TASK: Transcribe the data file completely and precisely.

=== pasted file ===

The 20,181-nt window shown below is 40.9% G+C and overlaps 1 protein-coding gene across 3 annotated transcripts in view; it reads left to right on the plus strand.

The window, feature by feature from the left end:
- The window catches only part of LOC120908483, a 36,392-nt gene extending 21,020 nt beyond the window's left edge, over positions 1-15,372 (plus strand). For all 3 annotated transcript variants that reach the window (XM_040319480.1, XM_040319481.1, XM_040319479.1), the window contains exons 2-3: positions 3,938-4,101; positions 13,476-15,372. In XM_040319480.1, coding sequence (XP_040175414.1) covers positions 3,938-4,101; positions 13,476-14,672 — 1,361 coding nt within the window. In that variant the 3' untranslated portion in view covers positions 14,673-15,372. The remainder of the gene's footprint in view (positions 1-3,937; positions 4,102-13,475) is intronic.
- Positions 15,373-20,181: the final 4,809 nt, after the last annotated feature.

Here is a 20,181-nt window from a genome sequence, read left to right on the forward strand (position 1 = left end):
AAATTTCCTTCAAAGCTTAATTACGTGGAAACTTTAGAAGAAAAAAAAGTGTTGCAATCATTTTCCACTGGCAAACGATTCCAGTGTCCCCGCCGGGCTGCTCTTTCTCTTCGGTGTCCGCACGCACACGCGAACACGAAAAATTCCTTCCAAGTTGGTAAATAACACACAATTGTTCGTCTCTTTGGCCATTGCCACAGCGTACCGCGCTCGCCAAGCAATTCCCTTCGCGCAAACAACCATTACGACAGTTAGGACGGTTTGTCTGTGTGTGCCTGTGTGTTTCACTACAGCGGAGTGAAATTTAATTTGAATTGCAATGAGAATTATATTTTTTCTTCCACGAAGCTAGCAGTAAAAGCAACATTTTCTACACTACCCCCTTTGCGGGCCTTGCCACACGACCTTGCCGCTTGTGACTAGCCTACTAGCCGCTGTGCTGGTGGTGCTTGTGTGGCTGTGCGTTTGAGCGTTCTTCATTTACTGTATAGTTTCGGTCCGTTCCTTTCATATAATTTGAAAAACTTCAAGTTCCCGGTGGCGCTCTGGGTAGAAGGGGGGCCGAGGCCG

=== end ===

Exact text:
The 20,181-nt window shown below is 40.9% G+C and overlaps 1 protein-coding gene across 3 annotated transcripts in view; it reads left to right on the plus strand.

The window, feature by feature from the left end:
- The window catches only part of LOC120908483, a 36,392-nt gene extending 21,020 nt beyond the window's left edge, over positions 1-15,372 (plus strand). For all 3 annotated transcript variants that reach the window (XM_040319480.1, XM_040319481.1, XM_040319479.1), the window contains exons 2-3: positions 3,938-4,101; positions 13,476-15,372. In XM_040319480.1, coding sequence (XP_040175414.1) covers positions 3,938-4,101; positions 13,476-14,672 — 1,361 coding nt within the window. In that variant the 3' untranslated portion in view covers positions 14,673-15,372. The remainder of the gene's footprint in view (positions 1-3,937; positions 4,102-13,475) is intronic.
- Positions 15,373-20,181: the final 4,809 nt, after the last annotated feature.

Here is a 20,181-nt window from a genome sequence, read left to right on the forward strand (position 1 = left end):
AAATTTCCTTCAAAGCTTAATTACGTGGAAACTTTAGAAGAAAAAAAAGTGTTGCAATCATTTTCCACTGGCAAACGATTCCAGTGTCCCCGCCGGGCTGCTCTTTCTCTTCGGTGTCCGCACGCACACGCGAACACGAAAAATTCCTTCCAAGTTGGTAAATAACACACAATTGTTCGTCTCTTTGGCCATTGCCACAGCGTACCGCGCTCGCCAAGCAATTCCCTTCGCGCAAACAACCATTACGACAGTTAGGACGGTTTGTCTGTGTGTGCCTGTGTGTTTCACTACAGCGGAGTGAAATTTAATTTGAATTGCAATGAGAATTATATTTTTTCTTCCACGAAGCTAGCAGTAAAAGCAACATTTTCTACACTACCCCCTTTGCGGGCCTTGCCACACGACCTTGCCGCTTGTGACTAGCCTACTAGCCGCTGTGCTGGTGGTGCTTGTGTGGCTGTGCGTTTGAGCGTTCTTCATTTACTGTATAGTTTCGGTCCGTTCCTTTCATATAATTTGAAAAACTTCAAGTTCCCGGTGGCGCTCTGGGTAGAAGGGGGGCCGAGGCCG